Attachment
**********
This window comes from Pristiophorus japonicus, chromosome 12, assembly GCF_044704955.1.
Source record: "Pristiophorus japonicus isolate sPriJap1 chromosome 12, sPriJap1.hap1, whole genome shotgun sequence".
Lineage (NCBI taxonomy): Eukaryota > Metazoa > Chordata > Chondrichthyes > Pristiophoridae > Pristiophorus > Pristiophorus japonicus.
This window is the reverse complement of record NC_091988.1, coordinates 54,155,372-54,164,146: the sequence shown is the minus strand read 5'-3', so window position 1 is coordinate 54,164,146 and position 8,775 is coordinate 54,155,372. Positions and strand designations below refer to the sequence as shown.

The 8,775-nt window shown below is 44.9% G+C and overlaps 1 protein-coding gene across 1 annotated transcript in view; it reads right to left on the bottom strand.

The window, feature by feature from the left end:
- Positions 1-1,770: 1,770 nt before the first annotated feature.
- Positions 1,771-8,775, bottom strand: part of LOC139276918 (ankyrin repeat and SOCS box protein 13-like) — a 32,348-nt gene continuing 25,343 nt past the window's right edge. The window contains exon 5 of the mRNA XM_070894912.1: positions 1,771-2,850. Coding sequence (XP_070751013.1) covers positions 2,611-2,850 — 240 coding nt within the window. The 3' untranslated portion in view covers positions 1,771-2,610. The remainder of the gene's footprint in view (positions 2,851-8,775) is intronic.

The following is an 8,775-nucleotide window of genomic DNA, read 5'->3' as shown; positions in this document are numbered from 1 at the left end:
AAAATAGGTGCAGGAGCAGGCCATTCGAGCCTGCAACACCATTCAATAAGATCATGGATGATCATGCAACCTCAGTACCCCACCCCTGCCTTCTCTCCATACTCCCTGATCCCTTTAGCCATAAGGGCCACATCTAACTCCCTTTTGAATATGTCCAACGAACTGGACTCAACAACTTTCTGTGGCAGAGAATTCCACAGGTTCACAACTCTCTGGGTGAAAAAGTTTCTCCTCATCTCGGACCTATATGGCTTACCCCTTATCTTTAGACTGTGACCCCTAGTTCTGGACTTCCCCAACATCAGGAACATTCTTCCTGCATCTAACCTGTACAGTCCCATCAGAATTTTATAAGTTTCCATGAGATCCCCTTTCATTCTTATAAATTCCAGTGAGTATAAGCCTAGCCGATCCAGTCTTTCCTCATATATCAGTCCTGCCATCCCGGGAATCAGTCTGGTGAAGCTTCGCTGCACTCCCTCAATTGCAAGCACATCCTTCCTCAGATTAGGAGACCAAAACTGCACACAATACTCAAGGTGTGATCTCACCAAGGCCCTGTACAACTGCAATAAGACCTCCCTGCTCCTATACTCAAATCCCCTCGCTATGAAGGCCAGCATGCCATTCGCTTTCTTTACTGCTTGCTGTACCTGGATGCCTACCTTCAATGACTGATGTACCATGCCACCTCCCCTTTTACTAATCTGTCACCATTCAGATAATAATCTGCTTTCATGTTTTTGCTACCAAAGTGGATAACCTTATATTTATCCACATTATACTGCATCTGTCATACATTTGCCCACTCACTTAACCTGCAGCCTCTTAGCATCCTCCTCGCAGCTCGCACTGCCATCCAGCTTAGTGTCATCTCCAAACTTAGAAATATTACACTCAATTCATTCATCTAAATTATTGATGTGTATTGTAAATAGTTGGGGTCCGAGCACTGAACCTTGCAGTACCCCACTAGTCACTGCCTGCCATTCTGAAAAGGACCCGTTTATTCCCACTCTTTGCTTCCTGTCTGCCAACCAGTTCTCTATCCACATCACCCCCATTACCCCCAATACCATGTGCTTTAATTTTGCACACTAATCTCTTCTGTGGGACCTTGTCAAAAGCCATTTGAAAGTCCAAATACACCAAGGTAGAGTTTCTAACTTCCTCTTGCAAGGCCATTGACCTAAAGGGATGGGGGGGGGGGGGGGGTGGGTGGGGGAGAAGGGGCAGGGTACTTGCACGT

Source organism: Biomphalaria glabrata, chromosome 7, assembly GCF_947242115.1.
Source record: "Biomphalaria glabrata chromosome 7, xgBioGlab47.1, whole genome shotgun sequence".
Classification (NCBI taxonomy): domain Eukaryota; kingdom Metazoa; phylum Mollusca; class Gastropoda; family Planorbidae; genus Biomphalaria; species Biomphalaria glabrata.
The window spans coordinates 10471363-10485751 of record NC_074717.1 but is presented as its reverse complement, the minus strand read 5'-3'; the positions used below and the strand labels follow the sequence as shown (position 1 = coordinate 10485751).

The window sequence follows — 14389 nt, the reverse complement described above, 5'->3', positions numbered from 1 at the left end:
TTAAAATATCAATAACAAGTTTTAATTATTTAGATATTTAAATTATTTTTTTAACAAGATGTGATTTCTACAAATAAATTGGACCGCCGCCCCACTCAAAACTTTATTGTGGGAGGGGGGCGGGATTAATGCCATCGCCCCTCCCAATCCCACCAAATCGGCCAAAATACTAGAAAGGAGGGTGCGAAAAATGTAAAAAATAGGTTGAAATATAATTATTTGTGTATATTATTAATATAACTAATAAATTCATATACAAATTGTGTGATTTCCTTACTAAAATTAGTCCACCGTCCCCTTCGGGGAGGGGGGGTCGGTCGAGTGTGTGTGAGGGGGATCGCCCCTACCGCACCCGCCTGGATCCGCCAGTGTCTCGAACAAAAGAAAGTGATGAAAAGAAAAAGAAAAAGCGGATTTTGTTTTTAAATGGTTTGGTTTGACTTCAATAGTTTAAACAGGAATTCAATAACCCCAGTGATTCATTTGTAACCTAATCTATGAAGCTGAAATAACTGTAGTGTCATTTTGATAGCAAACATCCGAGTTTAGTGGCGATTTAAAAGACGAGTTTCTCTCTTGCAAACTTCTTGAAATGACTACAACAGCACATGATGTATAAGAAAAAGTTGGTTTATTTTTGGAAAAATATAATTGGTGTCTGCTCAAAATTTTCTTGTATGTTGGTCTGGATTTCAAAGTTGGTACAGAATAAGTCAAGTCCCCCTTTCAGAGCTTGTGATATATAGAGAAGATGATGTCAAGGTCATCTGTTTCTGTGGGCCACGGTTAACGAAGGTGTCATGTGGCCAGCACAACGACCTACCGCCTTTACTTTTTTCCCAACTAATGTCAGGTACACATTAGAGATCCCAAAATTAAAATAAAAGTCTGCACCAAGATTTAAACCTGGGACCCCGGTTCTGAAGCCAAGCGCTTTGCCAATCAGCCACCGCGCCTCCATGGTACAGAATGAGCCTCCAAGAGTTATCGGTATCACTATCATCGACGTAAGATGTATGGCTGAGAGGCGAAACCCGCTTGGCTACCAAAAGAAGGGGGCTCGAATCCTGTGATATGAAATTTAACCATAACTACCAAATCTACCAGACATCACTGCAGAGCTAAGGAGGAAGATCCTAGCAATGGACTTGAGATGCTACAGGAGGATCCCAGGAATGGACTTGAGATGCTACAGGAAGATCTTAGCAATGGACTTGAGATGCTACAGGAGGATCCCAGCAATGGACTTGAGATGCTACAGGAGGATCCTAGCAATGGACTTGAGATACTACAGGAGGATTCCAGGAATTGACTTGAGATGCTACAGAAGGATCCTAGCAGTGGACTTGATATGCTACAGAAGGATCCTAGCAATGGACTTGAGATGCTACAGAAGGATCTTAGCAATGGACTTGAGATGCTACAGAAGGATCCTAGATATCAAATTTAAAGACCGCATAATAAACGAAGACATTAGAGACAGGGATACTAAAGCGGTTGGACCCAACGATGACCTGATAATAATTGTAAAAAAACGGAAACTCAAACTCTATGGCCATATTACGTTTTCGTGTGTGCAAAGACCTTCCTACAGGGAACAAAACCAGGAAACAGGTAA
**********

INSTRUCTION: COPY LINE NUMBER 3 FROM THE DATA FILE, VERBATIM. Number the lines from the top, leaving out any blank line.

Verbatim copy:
Lineage (NCBI taxonomy): Eukaryota > Metazoa > Chordata > Chondrichthyes > Pristiophoridae > Pristiophorus > Pristiophorus japonicus.